What’s next for Russia’s aviation industry after plane crash?

Marketplace Contributor May 10, 2012

Jeremy Hobson: Now to Russia, which is dealing with a human tragedy this morning after one of its passenger planes crashed into a volcano in Indonesia yesterday. There were 45 people on board and no signs so far of survivors. The other part of the tragedy for Russia is that the plane was its first new passenger jet since the fall of the Soviet Union.

Reporter Peter Van Dyk joins us now from Moscow with more. Good morning.

Peter van Dyk: Good morning, Jeremy.

Hobson: Well Peter, tell us about the implications of this plane crash for Russia’s aviation industry.

Van Dyk: Well the Sukhoi Superjet 100 is really what the Russian aviation industry has invested all its hopes in after a very, very bad 20 years since the end of the Soviet Union. Now it was on a promotional flight. They are hoping to sell a lot of these planes to Asia. It’s a mid-range regional jet, seats around 80 passengers, and it hopes to be very competitive in these markets, where Russia is again trying to establish itself as a potential provider of planes.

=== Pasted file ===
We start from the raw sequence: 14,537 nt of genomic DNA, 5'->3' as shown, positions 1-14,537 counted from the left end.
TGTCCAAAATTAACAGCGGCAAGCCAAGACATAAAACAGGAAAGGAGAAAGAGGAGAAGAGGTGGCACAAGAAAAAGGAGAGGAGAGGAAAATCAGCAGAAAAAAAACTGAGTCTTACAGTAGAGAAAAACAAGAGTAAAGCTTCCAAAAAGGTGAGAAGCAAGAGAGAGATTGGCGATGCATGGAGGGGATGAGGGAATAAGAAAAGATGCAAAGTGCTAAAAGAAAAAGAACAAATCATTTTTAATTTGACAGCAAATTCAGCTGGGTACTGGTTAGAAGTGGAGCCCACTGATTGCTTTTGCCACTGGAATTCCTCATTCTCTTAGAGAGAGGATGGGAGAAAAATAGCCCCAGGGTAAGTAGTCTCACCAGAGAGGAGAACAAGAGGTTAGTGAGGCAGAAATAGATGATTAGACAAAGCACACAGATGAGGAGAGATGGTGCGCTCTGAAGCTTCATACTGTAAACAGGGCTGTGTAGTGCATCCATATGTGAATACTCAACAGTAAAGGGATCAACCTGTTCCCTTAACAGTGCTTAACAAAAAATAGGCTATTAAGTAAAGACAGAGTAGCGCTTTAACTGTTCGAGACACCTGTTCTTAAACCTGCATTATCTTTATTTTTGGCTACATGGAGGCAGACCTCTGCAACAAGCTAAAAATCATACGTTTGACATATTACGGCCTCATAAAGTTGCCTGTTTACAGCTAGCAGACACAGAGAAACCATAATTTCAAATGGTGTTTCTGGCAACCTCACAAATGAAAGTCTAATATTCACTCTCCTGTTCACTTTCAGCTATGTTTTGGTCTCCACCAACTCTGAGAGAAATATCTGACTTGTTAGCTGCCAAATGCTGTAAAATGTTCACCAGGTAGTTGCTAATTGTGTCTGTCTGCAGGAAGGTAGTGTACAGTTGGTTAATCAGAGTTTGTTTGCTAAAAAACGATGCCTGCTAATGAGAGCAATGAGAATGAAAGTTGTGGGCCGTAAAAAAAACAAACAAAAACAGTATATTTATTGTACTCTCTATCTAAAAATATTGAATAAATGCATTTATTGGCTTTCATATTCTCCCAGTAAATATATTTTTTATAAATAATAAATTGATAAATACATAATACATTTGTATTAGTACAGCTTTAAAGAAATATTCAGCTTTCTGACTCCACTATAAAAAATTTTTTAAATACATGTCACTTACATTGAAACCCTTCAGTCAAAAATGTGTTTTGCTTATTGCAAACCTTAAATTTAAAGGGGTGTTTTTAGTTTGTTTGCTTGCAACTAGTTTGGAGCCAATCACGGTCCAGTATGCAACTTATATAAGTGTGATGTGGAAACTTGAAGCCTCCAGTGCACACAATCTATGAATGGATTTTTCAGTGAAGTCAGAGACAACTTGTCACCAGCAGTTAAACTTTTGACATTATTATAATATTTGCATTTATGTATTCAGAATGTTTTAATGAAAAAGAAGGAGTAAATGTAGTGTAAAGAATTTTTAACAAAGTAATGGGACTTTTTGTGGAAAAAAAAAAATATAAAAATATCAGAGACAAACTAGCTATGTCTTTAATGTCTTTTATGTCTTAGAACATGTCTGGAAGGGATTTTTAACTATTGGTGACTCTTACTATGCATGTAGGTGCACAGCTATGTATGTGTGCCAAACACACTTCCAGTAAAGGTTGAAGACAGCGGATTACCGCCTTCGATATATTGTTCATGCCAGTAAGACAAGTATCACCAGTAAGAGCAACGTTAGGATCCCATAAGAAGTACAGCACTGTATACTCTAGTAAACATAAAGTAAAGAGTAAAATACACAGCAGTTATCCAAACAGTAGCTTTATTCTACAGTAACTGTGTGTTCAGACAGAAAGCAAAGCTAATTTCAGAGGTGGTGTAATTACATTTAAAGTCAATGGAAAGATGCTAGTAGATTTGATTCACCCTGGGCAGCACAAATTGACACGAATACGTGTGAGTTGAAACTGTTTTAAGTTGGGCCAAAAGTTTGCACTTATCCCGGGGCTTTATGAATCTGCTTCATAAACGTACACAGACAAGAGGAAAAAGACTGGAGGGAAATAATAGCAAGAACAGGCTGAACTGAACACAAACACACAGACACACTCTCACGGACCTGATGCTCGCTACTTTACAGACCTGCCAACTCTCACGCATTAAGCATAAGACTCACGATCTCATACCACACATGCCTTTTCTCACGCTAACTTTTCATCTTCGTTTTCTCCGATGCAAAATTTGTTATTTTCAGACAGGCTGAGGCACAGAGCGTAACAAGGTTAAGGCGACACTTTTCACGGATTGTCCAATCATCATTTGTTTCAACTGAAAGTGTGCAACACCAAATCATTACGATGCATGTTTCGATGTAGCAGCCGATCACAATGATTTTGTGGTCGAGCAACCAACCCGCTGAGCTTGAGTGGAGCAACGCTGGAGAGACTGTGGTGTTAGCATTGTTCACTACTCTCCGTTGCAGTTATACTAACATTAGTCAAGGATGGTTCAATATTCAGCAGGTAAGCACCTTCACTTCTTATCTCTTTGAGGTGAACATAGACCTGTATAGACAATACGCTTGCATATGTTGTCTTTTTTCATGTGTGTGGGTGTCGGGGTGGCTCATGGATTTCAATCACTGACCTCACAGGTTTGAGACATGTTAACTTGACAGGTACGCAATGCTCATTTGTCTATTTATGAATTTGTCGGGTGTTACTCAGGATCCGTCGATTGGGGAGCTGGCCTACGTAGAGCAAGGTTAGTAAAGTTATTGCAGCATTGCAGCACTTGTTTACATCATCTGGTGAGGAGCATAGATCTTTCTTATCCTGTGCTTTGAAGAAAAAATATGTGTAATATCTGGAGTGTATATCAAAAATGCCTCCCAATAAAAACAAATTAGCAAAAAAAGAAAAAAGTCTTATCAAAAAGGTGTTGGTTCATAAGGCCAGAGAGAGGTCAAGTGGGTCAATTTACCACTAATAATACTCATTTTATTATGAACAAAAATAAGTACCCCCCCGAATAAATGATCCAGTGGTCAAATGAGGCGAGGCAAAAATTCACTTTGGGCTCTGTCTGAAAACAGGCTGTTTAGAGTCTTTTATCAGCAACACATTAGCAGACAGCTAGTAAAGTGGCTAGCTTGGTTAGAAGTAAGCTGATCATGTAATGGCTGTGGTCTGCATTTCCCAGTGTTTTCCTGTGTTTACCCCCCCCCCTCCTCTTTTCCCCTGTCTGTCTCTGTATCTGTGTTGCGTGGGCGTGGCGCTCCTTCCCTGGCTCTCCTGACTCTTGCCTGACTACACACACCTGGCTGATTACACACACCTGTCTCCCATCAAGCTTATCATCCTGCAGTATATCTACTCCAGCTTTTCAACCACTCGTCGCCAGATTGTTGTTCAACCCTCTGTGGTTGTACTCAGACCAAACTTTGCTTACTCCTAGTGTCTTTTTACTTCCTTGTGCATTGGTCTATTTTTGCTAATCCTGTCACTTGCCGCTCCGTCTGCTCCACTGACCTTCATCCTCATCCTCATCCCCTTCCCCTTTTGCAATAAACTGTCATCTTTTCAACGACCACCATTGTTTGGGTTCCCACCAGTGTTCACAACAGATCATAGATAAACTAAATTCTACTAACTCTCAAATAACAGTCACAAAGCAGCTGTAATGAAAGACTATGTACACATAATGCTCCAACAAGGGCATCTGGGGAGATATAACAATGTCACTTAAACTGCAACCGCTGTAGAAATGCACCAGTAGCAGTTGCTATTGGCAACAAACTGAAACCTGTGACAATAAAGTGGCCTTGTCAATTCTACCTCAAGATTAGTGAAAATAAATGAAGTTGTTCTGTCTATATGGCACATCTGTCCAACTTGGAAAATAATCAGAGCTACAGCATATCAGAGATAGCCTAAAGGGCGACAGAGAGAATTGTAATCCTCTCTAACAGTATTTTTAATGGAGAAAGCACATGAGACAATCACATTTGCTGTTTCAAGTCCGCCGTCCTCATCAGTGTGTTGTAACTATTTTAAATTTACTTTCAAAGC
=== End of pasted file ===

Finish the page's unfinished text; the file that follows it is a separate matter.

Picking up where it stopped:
Hobson: And Russia does not have a great history when it comes to civil aviation, especially in recent years. Right?

Van Dyk: No, that’s very true. The number of crashes in Russia and the former Soviet Union is quite a long list. Many of them, like this one, involving a lot of casualties. These crashes are caused by a number of factors — the aging Soviet-era fleet, but also there is problems with pilot training, ground crew, maintenance, and with infrastructure at airports. So all these things combined make for some pretty big problems for the Russian aviation industry and that’s something that the Sukhoi Superjet is trying to overcome. But increasingly Western firms such as Boeing are doing more and more business in this market.

Hobson: Reporter Peter van Dyk joining us from Moscow. Thank you very much.

Van Dyk: Thanks Jeremy.

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